[69] For all these reasons, I am satisfied that Zeitoun is a binding decision to the effect that the merits of a Plaintiff’s claim remain a relevant factor at the second stage of Rule 56.01 analysis, even when the Plaintiff is not “impecunious.” Furthermore, this principle applies generally to Rule 56.01 motions, including to corporate Plaintiffs under Rule 56.01(1)(d). This is not to say that the Courts will not take a stricter approach to corporate Plaintiffs who lack assets in Ontario but who have wealthy shareholders. Indeed the courts are likely to give considerable weight to this factor for the policy reasons set out by Nordheimer J. in Aviaco, supra. In this regard, it is to be remembered that the burden in Zeitoun for a Plaintiff who is not “impecunious” is a high one. It must establish that its claim “has a good chance of success.” Furthermore, this remains only one factor to be balanced with other relevant factors, such as the existence of “wealthy shareholders [who] have decided to carry on business and litigation through a shell corporation”, as Sutherland J. put it in Smith Bus Lines Ltd., supra at 705. All of these factors should be considered at the second stage inquiry under Rule 56.01. [emphasis added]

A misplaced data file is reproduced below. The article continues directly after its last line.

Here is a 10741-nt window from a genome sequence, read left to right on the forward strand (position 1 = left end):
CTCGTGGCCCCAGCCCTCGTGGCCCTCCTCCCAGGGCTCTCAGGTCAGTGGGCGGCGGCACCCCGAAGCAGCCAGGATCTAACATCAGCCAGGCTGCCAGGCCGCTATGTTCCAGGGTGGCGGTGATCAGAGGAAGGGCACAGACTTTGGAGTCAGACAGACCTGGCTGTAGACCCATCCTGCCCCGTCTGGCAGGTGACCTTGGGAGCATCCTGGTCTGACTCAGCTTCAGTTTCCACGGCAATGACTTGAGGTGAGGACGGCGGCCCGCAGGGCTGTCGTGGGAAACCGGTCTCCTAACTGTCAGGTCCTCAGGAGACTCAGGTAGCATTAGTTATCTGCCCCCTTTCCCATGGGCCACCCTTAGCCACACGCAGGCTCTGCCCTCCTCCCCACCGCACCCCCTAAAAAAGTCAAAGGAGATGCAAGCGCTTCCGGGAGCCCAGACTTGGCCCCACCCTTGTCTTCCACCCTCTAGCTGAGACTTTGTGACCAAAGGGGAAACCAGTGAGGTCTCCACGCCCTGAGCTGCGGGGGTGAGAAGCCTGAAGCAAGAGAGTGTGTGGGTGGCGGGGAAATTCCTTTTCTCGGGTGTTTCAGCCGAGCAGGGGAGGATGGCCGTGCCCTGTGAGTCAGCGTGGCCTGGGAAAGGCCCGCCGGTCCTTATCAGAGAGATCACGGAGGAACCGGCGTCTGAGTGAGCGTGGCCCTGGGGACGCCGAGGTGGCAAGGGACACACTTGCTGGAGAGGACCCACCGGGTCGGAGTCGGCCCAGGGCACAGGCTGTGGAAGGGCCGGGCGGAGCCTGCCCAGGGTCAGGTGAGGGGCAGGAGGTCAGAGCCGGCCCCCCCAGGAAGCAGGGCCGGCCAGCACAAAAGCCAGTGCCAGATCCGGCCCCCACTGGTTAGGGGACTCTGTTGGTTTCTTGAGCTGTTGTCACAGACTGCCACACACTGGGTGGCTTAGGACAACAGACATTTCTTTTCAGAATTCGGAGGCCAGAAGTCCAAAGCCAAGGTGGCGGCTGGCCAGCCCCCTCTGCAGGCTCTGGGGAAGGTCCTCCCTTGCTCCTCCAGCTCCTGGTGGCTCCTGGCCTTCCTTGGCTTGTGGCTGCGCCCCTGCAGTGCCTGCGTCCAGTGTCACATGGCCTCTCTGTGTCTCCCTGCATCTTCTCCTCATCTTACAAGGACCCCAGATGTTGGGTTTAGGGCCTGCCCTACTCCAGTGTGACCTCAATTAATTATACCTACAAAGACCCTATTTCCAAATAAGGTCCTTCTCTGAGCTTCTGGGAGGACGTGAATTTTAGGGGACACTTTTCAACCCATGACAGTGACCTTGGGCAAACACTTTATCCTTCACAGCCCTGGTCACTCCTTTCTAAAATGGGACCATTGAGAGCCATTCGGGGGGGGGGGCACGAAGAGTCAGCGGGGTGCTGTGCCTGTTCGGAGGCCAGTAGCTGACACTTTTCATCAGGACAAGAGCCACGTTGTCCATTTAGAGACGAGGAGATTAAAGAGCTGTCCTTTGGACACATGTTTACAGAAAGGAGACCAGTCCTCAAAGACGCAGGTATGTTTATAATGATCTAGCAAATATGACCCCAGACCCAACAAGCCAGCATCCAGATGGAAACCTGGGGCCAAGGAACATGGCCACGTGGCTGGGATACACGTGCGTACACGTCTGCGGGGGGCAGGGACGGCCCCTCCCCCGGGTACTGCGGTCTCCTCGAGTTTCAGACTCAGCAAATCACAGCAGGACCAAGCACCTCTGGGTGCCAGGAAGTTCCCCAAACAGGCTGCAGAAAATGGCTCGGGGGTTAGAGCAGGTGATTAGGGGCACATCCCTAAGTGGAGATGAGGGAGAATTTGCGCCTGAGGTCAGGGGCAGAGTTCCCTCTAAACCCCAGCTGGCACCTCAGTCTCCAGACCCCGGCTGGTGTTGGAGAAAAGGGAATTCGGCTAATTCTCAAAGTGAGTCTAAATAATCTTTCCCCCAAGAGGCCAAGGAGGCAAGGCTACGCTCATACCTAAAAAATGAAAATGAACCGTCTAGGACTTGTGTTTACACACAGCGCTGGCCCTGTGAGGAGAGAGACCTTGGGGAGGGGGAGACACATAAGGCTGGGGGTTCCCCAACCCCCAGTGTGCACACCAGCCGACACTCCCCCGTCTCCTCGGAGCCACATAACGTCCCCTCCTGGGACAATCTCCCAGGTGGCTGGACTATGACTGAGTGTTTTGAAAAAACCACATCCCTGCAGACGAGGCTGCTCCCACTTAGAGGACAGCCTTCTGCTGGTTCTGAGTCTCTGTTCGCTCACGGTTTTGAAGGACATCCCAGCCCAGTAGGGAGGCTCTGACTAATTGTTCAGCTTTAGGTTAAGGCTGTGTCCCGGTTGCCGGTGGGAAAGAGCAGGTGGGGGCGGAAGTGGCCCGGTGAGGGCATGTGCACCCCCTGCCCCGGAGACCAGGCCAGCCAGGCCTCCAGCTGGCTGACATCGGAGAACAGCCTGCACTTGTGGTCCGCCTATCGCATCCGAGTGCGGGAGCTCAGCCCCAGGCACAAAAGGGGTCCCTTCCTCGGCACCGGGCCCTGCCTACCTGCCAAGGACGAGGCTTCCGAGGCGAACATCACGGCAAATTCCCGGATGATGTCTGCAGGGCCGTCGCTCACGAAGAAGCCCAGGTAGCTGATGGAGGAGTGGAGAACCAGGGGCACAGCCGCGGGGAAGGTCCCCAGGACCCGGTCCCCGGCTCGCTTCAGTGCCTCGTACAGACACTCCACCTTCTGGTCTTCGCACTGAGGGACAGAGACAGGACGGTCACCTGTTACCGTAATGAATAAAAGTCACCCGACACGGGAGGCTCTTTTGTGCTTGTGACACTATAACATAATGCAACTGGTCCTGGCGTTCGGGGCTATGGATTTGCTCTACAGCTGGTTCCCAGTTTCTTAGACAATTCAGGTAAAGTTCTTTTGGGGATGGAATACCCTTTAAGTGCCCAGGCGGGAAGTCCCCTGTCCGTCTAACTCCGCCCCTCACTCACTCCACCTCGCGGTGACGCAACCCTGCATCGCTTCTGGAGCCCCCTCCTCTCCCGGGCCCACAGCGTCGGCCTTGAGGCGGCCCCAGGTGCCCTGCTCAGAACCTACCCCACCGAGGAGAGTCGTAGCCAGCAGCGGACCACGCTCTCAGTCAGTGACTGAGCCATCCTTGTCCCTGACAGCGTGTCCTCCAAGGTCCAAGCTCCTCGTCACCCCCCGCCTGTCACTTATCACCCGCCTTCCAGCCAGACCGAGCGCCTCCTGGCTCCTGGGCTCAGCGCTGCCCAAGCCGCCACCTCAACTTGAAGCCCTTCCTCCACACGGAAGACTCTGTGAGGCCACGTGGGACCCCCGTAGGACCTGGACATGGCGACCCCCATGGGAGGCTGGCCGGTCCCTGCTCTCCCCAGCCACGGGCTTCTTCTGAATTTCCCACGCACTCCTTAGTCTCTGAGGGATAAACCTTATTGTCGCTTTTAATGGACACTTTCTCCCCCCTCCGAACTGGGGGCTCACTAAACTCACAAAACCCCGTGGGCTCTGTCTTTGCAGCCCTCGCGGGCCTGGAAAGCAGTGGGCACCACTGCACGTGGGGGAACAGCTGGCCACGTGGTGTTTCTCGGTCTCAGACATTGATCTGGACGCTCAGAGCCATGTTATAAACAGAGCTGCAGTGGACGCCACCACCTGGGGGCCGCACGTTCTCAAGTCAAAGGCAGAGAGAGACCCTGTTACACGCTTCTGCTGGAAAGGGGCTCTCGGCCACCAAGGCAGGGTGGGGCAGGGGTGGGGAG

[19] Similarly, in K. Lee & Associates Ltd. v. Lee, 2019 ONSC 10, at paras. 50-51, Master Short stated that, in deciding a motion for security for costs, a court “may consider all matters which will be of assistance in making a ‘just’ Order, which may include the merits of the case” and that “the merits of the case are only one consideration in making an Order for Security for Costs as is just and are by no means determinative”.

[20] Accordingly, while I agree with Know Your City that it does not have to prove impecuniosity to avoid an order for security for costs and that the merits of the case are relevant, I do not agree that only the merits are relevant. Rather, in deciding what is just, I must look at all the circumstances.

...

[53] Courts have held that the timing of a motion for security for costs can affect whether security for costs should be ordered or the quantum of costs: see, for example, Charose Holdings v. Edible Arrangements International, 2014 ONSC 4185 (Master), at paras. 58-73.